Her life was a mess. A failed marriage, a failing business, a failing hope for the future. My beautiful friend was a wreck and she sought personal peace through meditation. She told me that a “sense” of peace would come over her at times when she practiced her Buddhist tradition, but she said it was always temporary, never lasting. And when she returned to the problems of her life, she had no lasting answers to help her navigate through the mess.
She could only reach fleeting and temporary moments of peace—until she met Jesus.
Her face glows when she shares the transformation that took place in her life when she met Him. Her life hasn’t been easy since her conversion to Christ, but it has been filled with lasting peace. And that’s what she shares with anyone who will listen.
The believers at Colossae were being influenced by “spirit guides” who were devaluing the work of Christ and laying out pagan practices as a means of gaining spiritual security. They were confused and in need of truth. Paul wasted no time in relaying to them life-changing truth that would set them free from the false ideology and demonic oppression they were experiencing.
I hope you’ve joined us in studying Colossians. Yesterday, I gave you some information that provides context for this letter. I hope you’ll look at the previous posts to provide you with some background information on this book but also to read about the approach we’ll be taking in studying this book.
If you’re ready to dig in with me, pull out your Bible and read through Colossians 1 before answering these questions. Spend some time in prayer asking the Holy Spirit to teach you as you study. I hope you used a good commentary or Study Bible to answer the context questions, but put away your study helps for now as you read Colossians 1 and answer the questions using your Bible (without study notes). We’ll pick up the commentaries to check our answers later, but for now—dig it out yourself from the Word!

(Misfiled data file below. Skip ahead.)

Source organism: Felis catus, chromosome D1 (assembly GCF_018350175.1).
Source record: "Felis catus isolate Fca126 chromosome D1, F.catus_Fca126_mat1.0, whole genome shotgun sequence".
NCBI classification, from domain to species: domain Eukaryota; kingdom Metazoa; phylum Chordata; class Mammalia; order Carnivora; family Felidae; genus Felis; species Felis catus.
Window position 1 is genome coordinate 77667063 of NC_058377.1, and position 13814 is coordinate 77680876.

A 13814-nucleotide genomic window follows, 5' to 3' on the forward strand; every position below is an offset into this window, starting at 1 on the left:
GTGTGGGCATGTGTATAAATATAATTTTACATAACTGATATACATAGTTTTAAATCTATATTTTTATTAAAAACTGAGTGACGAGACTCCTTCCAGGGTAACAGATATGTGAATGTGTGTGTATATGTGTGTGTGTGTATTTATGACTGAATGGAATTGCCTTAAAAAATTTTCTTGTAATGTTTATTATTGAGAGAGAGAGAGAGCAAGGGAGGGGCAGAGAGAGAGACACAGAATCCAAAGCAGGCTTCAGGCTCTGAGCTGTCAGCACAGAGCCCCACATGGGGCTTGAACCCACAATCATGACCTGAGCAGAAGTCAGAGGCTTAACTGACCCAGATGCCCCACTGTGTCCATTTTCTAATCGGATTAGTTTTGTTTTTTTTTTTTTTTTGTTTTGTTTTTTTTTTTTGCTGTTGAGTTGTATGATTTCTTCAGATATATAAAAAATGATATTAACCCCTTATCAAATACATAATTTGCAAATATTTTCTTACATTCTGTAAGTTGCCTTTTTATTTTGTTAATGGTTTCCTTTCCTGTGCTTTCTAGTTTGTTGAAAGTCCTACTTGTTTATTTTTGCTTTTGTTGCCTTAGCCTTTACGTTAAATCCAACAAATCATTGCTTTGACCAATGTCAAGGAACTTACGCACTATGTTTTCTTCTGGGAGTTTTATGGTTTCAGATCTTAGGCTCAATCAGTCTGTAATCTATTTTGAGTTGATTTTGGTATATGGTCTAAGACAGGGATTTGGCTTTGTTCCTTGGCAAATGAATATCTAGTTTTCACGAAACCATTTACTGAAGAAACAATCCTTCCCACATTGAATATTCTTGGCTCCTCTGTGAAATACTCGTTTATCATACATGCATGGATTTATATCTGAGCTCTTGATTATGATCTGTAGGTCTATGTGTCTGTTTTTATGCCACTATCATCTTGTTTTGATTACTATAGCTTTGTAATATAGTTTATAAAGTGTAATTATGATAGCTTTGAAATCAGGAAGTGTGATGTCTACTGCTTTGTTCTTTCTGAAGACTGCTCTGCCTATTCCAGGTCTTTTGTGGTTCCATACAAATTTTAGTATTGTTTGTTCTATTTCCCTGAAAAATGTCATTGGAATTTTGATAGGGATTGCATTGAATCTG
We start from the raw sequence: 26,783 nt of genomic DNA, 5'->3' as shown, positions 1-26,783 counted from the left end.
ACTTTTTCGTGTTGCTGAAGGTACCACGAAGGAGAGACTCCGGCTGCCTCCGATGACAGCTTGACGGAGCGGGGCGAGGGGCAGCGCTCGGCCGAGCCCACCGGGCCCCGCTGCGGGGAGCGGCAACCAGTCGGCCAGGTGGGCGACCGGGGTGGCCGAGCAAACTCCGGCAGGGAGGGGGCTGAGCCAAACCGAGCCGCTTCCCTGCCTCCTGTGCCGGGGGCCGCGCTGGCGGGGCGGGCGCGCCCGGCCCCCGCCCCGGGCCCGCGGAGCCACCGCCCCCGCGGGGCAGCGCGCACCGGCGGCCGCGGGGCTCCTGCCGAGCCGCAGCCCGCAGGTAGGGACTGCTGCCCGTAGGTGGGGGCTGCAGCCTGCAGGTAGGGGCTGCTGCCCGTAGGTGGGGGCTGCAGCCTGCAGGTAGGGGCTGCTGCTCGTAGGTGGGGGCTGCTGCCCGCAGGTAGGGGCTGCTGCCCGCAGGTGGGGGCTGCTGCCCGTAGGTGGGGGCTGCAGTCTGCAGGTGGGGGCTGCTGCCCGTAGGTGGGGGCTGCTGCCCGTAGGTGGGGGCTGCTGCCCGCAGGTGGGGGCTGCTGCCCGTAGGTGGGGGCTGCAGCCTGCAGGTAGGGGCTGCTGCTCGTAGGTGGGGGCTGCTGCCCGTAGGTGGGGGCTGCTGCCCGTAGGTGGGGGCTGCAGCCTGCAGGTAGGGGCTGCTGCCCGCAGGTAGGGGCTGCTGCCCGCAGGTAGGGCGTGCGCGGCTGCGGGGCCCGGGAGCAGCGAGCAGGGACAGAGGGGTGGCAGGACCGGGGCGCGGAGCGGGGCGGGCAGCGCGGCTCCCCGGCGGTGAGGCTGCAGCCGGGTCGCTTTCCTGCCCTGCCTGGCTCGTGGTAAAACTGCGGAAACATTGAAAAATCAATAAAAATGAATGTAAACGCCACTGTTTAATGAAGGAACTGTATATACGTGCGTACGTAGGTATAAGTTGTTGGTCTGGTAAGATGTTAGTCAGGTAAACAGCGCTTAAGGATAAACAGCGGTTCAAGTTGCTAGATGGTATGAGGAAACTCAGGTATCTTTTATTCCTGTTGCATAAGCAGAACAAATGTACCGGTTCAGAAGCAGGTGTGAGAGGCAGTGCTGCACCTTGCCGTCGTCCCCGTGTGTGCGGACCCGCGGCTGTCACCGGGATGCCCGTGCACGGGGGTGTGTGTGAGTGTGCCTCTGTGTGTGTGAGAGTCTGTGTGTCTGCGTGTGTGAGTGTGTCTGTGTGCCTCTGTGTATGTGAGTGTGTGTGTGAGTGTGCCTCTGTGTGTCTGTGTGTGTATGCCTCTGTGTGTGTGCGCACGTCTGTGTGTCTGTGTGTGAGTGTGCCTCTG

Look up the Scripture references and answer the questions below.
Digging into Colossians 1 ~
- Compare Colossians 1:1–2 with Romans 1:7; Galatians 1:1–3; Ephesians 1:1–2; and Philippians 1:1–2. What similarities do you see?
- What does Paul reiterate in these greetings about his apostleship? Why do you think he does this?
- Paul stresses an important aspect of intercession in Col. 1:3 that can be easily overlooked when interceding for fellow believers. What repetitive prayer action does he mention? Where does Paul mention this again in this chapter?
- In Col. 1:4–6, Paul mentions that these believers have come to understand the “grace of God in truth.” As we’ve talked about the spiritual challenges these believers were facing, what significance does that phrase hold for these believers? How does this phrase set the tone for the rest of the letter?
- Who is Epaphras (v. 7)? See him mentioned again in Col. 4:12 and Philemon v. 23
Did anything in today’s study encourage you? I’m so thankful for the opportunity to know God more intimately through studying His message to us from this book.
Praying this for you, dear reader:
May you be strengthened with all power, according to his glorious might, for all endurance and patience with joy, giving thanks to the Father, who has qualified you to share in the inheritance of the saints in light. (Col. 1:11–12)
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